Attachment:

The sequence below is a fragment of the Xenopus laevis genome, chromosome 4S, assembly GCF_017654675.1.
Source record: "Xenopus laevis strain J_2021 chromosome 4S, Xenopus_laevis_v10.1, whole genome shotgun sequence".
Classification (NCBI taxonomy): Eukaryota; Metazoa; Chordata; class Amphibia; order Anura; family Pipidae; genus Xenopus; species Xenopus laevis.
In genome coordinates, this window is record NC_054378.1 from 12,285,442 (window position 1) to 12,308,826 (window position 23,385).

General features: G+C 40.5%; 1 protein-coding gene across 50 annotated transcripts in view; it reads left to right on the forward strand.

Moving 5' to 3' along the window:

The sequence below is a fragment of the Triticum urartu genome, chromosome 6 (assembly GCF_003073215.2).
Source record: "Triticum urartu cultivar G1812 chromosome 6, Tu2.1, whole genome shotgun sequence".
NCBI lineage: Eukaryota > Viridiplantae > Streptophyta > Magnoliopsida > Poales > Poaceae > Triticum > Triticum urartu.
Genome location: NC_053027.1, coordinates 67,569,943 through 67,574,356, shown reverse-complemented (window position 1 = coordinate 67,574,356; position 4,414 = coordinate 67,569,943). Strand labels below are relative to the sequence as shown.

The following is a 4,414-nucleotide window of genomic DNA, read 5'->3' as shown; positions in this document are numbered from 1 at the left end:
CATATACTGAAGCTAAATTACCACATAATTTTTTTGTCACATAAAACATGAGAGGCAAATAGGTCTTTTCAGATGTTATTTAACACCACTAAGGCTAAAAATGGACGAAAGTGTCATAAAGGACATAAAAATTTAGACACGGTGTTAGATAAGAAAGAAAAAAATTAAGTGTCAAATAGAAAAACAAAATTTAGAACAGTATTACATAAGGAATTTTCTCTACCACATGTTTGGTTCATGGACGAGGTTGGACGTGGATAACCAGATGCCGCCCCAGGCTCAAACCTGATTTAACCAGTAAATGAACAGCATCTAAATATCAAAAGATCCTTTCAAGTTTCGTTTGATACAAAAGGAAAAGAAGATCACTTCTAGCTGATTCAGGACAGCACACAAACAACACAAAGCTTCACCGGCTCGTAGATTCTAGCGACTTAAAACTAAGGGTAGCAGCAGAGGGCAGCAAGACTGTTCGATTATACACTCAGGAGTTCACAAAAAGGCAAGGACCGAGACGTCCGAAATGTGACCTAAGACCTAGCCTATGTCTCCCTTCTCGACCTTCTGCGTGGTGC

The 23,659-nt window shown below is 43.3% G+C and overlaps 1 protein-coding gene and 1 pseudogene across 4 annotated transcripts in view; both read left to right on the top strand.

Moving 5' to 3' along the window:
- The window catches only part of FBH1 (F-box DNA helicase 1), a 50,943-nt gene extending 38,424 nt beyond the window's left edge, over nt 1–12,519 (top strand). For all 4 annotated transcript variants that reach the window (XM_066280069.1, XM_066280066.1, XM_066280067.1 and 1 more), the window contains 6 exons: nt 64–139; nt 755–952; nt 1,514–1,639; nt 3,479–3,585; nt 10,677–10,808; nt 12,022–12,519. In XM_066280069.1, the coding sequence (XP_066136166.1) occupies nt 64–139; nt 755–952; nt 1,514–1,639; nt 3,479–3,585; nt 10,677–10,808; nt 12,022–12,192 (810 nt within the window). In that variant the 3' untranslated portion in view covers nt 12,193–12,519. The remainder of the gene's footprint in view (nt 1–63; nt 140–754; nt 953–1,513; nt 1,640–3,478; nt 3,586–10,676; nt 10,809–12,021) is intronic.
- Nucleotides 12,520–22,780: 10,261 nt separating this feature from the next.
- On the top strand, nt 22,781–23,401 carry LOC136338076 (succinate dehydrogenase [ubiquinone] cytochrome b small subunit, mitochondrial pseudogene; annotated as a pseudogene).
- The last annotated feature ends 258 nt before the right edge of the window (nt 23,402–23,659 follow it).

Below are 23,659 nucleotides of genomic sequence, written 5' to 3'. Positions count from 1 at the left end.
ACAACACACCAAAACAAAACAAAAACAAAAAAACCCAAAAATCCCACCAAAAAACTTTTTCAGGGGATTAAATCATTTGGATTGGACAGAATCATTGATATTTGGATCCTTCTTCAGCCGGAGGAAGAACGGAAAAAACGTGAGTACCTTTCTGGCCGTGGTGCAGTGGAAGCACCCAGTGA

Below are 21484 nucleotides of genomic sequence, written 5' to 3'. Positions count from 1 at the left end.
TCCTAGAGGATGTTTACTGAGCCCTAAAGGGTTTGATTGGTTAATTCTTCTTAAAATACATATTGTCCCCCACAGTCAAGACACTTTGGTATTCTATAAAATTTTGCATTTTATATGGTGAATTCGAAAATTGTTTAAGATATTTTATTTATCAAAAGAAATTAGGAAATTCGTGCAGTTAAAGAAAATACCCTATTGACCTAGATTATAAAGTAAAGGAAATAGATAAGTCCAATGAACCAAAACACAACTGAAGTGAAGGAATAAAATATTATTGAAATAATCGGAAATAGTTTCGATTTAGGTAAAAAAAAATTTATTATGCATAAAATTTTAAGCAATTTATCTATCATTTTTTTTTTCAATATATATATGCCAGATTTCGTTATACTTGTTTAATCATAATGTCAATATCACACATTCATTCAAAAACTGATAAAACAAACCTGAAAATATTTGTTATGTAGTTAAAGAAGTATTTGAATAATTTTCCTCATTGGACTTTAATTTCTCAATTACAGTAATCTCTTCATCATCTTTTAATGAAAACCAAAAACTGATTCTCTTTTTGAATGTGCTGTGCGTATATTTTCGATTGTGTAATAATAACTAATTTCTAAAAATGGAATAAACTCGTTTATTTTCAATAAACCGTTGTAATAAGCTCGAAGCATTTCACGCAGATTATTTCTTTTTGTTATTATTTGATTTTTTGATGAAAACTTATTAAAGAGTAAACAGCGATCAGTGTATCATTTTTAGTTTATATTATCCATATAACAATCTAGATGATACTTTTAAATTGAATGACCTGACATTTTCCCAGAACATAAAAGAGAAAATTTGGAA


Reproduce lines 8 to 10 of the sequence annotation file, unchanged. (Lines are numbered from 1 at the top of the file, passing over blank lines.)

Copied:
Source record: "Triticum urartu cultivar G1812 chromosome 6, Tu2.1, whole genome shotgun sequence".
NCBI lineage: Eukaryota > Viridiplantae > Streptophyta > Magnoliopsida > Poales > Poaceae > Triticum > Triticum urartu.
Genome location: NC_053027.1, coordinates 67,569,943 through 67,574,356, shown reverse-complemented (window position 1 = coordinate 67,574,356; position 4,414 = coordinate 67,569,943). Strand labels below are relative to the sequence as shown.